Zoloft (Page 2 of 10)

5.2 Serotonin Syndrome

Serotonin-norepinephrine reuptake inhibitors (SNRIs) and SSRIs, including ZOLOFT, can precipitate serotonin syndrome, a potentially life-threatening condition. The risk is increased with concomitant use of other serotonergic drugs (including triptans, tricyclic antidepressants, fentanyl, lithium, tramadol, tryptophan, buspirone, amphetamines, and St. John’s Wort) and with drugs that impair metabolism of serotonin, i.e., MAOIs [See Contraindications (4), Drug Interactions (7.1)] . Serotonin syndrome can also occur when these drugs are used alone.

Serotonin syndrome signs and symptoms may include mental status changes (e.g., agitation, hallucinations, delirium, and coma), autonomic instability (e.g., tachycardia, labile blood pressure, dizziness, diaphoresis, flushing, hyperthermia), neuromuscular symptoms (e.g., tremor, rigidity, myoclonus, hyperreflexia, incoordination), seizures, and gastrointestinal symptoms (e.g., nausea, vomiting, diarrhea).

The concomitant use of ZOLOFT with MAOIs is contraindicated. In addition, do not initiate ZOLOFT in a patient being treated with MAOIs such as linezolid or intravenous methylene blue. No reports involved the administration of methylene blue by other routes (such as oral tablets or local tissue injection). If it is necessary to initiate treatment with an MAOI such as linezolid or intravenous methylene blue in a patient taking ZOLOFT, discontinue ZOLOFT before initiating treatment with the MAOI [See Contraindications (4), Drug Interactions (7.1)] .

Monitor all patients taking ZOLOFT for the emergence of serotonin syndrome. Discontinue treatment with ZOLOFT and any concomitant serotonergic agents immediately if the above symptoms occur, and initiate supportive symptomatic treatment. If concomitant use of ZOLOFT with other serotonergic drugs is clinically warranted, inform patients of the increased risk for serotonin syndrome and monitor for symptoms.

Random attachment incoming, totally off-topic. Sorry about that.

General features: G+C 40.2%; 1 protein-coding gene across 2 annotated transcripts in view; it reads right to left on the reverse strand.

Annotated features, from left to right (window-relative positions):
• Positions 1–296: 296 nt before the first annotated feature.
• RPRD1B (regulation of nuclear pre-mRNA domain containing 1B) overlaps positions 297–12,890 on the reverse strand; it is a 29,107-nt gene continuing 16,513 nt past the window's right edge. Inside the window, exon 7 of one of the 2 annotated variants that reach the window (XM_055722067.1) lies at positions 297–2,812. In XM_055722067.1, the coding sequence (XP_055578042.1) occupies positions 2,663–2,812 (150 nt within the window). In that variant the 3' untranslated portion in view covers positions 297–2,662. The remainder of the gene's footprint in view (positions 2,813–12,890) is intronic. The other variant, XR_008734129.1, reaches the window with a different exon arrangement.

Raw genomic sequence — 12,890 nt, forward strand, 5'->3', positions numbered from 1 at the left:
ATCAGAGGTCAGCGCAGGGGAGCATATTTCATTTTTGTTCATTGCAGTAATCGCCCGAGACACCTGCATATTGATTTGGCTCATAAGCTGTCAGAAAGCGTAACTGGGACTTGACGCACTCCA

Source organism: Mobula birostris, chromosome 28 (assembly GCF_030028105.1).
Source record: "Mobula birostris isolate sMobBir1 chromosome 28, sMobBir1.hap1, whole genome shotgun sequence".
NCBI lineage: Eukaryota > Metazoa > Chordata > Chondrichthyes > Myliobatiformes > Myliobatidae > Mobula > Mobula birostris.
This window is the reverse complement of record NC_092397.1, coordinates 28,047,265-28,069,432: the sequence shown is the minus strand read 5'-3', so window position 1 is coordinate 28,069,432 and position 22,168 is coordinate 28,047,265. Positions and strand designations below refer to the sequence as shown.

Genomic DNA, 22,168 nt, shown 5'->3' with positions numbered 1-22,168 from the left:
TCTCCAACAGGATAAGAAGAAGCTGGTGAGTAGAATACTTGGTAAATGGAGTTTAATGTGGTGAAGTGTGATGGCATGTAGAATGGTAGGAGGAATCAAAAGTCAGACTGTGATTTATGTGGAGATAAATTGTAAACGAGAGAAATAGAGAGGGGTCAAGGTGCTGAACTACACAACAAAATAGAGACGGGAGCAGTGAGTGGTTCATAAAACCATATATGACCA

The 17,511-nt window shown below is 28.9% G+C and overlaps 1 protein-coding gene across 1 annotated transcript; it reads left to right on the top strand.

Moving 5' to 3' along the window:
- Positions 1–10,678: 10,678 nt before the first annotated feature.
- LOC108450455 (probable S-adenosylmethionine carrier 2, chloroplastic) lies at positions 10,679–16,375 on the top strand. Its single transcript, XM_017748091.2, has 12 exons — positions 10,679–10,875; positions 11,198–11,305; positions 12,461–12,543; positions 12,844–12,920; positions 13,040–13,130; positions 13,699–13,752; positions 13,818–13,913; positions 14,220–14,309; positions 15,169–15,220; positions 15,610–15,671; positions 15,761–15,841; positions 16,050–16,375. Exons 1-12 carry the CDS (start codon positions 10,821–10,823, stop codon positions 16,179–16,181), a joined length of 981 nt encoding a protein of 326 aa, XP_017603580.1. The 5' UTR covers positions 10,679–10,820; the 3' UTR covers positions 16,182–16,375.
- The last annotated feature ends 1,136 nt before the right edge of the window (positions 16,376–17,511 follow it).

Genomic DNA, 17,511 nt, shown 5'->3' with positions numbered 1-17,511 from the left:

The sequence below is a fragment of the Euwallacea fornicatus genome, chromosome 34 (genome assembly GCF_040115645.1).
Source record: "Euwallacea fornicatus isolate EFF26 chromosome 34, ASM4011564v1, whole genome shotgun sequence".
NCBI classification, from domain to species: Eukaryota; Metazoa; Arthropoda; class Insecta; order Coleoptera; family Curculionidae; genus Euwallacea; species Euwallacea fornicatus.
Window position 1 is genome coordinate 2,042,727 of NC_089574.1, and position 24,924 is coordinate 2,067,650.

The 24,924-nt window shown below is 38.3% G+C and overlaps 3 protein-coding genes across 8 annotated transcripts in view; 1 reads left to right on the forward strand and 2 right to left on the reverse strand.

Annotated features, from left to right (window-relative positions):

5.3 Increased Risk of Bleeding

Drugs that interfere with serotonin reuptake inhibition, including ZOLOFT, increase the risk of bleeding events. Concomitant use of aspirin, nonsteroidal anti-inflammatory drugs (NSAIDs), other antiplatelet drugs, warfarin, and other anticoagulants may add to this risk. Case reports and epidemiological studies (case-control and cohort design) have demonstrated an association between use of drugs that interfere with serotonin reuptake and the occurrence of gastrointestinal bleeding. Bleeding events related to drugs that interfere with serotonin reuptake have ranged from ecchymosis, hematoma, epistaxis, and petechiae to life-threatening hemorrhages.

Inform patients of the increased risk of bleeding associated with the concomitant use of ZOLOFT and antiplatelet agents or anticoagulants. For patients taking warfarin, carefully monitor the international normalized ratio.

5.4 Activation of Mania or Hypomania

In patients with bipolar disorder, treating a depressive episode with ZOLOFT or another antidepressant may precipitate a mixed/manic episode. In controlled clinical trials, patients with bipolar disorder were generally excluded; however, symptoms of mania or hypomania were reported in 0.4% of patients treated with ZOLOFT. Prior to initiating treatment with ZOLOFT, screen patients for any personal or family history of bipolar disorder, mania, or hypomania.